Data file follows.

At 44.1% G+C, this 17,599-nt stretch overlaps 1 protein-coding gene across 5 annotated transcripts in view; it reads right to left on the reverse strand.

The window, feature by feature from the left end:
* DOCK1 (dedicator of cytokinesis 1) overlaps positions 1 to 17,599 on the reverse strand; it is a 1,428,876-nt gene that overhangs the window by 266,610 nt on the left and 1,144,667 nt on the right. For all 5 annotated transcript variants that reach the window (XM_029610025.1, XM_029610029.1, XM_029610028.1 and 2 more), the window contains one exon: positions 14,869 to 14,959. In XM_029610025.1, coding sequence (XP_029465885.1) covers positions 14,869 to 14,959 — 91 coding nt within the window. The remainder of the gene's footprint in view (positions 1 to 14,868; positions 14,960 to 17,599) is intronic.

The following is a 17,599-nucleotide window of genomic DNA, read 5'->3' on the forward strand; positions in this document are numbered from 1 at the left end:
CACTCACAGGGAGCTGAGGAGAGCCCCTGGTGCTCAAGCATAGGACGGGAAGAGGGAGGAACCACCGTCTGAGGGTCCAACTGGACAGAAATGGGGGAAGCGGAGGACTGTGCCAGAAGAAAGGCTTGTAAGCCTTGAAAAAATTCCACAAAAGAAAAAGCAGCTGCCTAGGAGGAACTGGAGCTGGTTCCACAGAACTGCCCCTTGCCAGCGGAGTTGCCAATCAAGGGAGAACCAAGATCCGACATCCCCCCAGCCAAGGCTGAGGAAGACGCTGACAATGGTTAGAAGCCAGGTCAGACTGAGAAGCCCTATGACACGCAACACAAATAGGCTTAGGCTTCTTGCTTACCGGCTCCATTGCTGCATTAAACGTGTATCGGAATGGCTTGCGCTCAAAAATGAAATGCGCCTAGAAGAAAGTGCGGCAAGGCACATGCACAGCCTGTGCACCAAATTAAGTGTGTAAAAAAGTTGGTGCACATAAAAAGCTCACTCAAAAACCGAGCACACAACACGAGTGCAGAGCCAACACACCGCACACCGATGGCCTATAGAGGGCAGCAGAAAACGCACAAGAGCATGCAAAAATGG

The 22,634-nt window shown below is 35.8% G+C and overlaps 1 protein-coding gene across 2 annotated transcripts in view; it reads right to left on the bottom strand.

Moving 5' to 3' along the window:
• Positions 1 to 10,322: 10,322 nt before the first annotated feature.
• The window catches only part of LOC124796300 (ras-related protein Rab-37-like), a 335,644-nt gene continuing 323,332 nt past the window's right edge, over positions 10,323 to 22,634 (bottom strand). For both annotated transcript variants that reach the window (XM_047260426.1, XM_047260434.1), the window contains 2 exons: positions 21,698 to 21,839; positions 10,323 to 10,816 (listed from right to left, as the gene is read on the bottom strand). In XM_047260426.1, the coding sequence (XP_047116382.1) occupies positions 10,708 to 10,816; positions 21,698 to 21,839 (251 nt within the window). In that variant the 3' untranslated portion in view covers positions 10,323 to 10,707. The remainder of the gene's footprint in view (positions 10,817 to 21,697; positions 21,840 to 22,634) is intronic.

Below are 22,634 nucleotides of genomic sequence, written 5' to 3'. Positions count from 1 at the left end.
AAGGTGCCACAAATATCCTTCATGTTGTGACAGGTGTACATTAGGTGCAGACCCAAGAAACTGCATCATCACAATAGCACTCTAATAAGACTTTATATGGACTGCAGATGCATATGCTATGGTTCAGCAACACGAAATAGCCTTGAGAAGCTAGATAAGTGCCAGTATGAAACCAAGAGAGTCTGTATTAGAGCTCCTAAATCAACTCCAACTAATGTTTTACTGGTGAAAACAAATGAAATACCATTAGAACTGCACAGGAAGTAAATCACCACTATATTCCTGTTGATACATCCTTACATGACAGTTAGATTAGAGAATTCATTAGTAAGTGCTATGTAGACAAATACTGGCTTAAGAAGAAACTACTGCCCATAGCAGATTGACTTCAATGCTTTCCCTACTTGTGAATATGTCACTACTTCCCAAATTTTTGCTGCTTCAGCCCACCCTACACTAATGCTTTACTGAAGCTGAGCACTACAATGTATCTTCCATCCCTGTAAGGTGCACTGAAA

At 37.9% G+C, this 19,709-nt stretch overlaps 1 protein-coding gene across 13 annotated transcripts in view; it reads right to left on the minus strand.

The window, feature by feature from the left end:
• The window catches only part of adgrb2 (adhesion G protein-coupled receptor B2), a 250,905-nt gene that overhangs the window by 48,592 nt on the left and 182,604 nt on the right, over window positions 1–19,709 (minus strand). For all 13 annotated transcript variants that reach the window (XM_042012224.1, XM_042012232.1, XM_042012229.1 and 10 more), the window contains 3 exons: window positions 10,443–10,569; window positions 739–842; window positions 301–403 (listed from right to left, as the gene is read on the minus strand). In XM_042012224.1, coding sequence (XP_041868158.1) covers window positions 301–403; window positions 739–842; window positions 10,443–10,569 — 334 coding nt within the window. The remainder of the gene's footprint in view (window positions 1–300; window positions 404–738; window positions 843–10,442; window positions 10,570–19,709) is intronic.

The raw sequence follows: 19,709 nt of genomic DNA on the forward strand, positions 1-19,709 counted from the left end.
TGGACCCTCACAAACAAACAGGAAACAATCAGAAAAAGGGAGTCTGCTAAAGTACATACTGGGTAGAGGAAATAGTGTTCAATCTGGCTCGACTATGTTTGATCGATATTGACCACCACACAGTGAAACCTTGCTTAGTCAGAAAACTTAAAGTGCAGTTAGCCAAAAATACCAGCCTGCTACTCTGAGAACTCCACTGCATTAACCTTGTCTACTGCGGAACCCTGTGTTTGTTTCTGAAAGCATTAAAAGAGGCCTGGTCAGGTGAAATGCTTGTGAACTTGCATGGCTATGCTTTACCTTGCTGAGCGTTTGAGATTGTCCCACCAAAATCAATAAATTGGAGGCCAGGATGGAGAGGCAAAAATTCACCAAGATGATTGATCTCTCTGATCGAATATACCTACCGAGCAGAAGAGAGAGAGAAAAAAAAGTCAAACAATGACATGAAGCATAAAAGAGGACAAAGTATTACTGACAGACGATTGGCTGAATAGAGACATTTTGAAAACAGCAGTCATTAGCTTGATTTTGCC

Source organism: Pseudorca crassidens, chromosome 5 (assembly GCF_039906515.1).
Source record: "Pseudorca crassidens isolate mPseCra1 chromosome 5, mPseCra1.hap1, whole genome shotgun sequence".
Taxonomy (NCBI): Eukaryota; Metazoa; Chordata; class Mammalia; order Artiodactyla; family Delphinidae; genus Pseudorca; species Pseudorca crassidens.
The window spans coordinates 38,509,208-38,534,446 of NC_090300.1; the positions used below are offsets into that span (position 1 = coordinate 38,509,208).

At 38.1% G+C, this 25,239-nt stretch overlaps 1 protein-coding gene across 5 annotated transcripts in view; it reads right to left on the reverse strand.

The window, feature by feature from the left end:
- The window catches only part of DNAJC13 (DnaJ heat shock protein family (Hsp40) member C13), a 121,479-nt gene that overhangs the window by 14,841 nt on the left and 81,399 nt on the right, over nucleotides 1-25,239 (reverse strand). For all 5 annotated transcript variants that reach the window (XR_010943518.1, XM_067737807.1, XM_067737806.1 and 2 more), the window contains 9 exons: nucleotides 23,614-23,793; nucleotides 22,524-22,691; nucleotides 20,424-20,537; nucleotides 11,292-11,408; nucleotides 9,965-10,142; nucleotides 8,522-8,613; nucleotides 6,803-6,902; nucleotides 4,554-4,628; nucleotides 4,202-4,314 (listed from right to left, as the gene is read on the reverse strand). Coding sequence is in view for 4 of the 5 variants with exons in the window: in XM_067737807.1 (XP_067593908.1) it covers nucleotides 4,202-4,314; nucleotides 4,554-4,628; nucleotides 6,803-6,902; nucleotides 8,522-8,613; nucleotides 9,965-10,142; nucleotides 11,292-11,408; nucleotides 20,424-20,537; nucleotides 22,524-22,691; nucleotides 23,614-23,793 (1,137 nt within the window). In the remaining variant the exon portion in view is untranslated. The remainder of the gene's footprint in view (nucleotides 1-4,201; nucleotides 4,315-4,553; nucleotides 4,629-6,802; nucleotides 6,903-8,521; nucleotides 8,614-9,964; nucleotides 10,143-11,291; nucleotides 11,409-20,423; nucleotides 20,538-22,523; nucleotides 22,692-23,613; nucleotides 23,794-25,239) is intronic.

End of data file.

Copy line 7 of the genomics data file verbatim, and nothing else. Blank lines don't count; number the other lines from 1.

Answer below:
Moving 5' to 3' along the window: